By Timothy Gardner
WASHINGTON (Reuters) - A group of more than 100 bipartisan lawmakers in the U.S. House urged President Donald Trump on Friday to reconsider the omission of climate change from his administration's national security strategy, saying it is a step backward on science.
In December, a new national security strategy document dropped former President Barack Obama's description of climate change as a national security threat.
Climate will also be omitted from a Pentagon strategy document to be released later this month, an official has said.
"Failing to recognize this threat ... represents a significant step backwards on this issue and discredits those who deal in scientific fact," said the letter, a copy of which was seen by Reuters.
The letter was addressed to Trump, a Republican, and signed by 106 U.S. representatives.
The lawmakers, representing nearly a quarter of the House, said they have heard from scientists and military leaders who believe climate change is a "direct threat" to the country.
The letter was spearheaded by Representative James Langevin, a Rhode Island Democrat, who last year introduced a measure into the defense policy bill that said climate change threatens the United States. Representative Elise Stefanik, a Republican, also signed the letter.
Trump signed the defense bill in December. He has vowed to withdraw the United States from the Paris climate accord but said this week that the administration "could conceivably go back in" to the agreement.
U.S. military leaders have long been concerned about climate change. In written testimony to the Senate Armed Services Committee after his confirmation hearing last year, Secretary of Defense Jim Mattis wrote that "climate change can be a driver of instability" and "a challenge that requires a broader, whole-of-government response." The testimony was first published by ProPublica.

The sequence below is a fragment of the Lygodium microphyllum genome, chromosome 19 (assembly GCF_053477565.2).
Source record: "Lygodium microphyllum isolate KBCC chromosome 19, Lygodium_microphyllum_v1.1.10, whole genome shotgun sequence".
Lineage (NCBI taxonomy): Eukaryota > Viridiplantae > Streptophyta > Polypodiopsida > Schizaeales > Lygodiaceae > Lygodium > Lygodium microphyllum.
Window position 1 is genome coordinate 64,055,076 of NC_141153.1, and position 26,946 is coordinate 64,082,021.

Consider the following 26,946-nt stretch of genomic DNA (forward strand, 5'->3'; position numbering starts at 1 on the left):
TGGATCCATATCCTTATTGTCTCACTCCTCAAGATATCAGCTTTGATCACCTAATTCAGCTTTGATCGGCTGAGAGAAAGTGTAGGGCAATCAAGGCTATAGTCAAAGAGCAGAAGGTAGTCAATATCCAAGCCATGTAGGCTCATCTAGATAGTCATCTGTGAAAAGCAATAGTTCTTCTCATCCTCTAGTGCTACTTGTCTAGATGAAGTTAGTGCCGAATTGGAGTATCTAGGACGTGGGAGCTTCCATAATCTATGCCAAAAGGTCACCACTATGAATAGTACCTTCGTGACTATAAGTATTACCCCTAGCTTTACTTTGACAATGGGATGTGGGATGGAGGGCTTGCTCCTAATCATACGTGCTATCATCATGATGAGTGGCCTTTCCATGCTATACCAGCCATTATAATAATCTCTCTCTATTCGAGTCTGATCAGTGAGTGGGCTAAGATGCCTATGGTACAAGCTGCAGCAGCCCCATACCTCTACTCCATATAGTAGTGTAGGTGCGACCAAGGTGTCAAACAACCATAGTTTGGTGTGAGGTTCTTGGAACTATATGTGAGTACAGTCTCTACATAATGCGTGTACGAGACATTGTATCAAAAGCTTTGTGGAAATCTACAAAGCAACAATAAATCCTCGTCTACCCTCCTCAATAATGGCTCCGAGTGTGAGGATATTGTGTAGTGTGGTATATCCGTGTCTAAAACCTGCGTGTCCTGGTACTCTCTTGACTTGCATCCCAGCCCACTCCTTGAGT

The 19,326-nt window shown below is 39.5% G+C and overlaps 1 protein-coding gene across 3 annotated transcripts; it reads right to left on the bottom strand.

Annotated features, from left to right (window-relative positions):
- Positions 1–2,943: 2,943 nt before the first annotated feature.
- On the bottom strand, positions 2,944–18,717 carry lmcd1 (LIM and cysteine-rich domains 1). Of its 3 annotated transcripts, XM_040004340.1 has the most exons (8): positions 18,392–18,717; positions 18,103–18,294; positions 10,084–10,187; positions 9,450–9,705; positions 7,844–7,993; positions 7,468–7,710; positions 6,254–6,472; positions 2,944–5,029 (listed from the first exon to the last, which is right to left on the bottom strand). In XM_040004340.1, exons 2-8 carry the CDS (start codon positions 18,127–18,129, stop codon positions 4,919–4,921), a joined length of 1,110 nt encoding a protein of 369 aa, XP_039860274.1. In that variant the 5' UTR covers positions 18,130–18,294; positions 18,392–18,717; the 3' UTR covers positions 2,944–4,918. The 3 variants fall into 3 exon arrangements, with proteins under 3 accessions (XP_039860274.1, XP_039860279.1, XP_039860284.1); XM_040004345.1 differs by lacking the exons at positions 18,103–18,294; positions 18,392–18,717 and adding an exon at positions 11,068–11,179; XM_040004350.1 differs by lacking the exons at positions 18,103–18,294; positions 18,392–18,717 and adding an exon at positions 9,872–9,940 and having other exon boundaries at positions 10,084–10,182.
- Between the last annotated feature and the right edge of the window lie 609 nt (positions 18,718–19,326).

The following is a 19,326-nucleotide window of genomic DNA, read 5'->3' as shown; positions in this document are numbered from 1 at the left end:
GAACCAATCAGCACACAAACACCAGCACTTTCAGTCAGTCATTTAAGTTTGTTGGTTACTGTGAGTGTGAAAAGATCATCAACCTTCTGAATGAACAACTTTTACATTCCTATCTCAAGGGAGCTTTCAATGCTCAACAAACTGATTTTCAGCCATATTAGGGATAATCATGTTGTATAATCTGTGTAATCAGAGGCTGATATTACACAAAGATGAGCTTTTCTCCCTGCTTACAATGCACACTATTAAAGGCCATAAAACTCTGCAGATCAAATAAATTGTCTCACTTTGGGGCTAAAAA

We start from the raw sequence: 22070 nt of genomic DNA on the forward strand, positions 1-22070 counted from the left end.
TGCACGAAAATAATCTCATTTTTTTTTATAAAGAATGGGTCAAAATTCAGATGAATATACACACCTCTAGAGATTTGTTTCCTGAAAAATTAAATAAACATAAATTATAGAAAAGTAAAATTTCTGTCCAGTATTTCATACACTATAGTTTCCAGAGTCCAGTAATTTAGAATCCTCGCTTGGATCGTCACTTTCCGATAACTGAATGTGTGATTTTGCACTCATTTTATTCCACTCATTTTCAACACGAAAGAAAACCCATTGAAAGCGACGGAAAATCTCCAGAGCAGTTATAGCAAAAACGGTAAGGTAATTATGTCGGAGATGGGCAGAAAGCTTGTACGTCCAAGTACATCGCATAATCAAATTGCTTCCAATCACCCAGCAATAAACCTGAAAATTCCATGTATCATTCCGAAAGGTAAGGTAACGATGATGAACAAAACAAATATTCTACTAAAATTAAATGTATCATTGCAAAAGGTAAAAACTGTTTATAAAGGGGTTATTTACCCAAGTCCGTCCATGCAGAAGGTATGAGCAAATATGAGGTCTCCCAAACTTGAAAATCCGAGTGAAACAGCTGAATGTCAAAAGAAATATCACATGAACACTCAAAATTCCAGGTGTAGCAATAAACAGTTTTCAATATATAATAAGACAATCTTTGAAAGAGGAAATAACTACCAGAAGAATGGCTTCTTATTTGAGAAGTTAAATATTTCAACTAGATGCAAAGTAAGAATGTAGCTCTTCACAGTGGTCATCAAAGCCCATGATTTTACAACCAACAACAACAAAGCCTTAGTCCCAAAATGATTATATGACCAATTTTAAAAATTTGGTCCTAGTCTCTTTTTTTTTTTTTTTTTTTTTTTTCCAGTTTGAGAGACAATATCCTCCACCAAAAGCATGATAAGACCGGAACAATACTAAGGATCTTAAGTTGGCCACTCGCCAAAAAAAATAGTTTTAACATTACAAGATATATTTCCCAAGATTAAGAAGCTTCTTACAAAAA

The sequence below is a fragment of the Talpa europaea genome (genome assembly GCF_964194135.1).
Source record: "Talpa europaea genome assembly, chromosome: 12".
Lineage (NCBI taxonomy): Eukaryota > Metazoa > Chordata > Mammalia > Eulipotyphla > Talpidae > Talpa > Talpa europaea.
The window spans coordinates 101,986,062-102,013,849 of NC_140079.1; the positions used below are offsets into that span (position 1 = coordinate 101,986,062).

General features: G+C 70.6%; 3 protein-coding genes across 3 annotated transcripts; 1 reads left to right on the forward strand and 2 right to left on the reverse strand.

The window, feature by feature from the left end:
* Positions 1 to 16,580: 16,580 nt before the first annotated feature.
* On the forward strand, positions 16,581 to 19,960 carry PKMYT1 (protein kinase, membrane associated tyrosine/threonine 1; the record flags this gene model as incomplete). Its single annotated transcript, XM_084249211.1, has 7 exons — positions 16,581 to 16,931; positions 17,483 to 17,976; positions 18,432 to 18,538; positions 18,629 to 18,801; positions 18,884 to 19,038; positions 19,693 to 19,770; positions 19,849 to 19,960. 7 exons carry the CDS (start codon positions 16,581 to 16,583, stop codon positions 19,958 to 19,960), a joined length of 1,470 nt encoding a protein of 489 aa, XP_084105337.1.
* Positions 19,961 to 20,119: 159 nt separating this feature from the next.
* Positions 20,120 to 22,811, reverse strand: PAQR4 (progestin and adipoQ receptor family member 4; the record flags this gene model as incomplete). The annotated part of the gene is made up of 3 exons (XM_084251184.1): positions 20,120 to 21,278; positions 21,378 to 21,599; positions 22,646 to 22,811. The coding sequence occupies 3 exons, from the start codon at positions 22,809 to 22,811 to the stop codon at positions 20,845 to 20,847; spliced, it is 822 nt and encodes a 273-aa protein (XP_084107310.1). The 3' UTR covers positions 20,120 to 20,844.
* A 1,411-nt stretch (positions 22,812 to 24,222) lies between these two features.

Retired top U.S. military officers and former national security officials have said storms, droughts and floods made more intense by climate change can be a burden on the Pentagon by fueling unrest in unstable countries and boosting the need for humanitarian missions.
The U.S. military also faces risks from climate a few hours' drive from the White House. The main road to the U.S. Naval Station in Norfolk, Virginia, the world's largest naval base, experiences chronic flooding, and electric and water utilities supporting it are threatened during frequent flooding.
Other Republicans signing the letter included Representatives Carlos Curbelo, Ryan Costello and Brian Fitzpatrick.
The White House did not immediately return a request for comment on the letter.
(Reporting by Timothy Gardner; Editing by Matthew Lewis)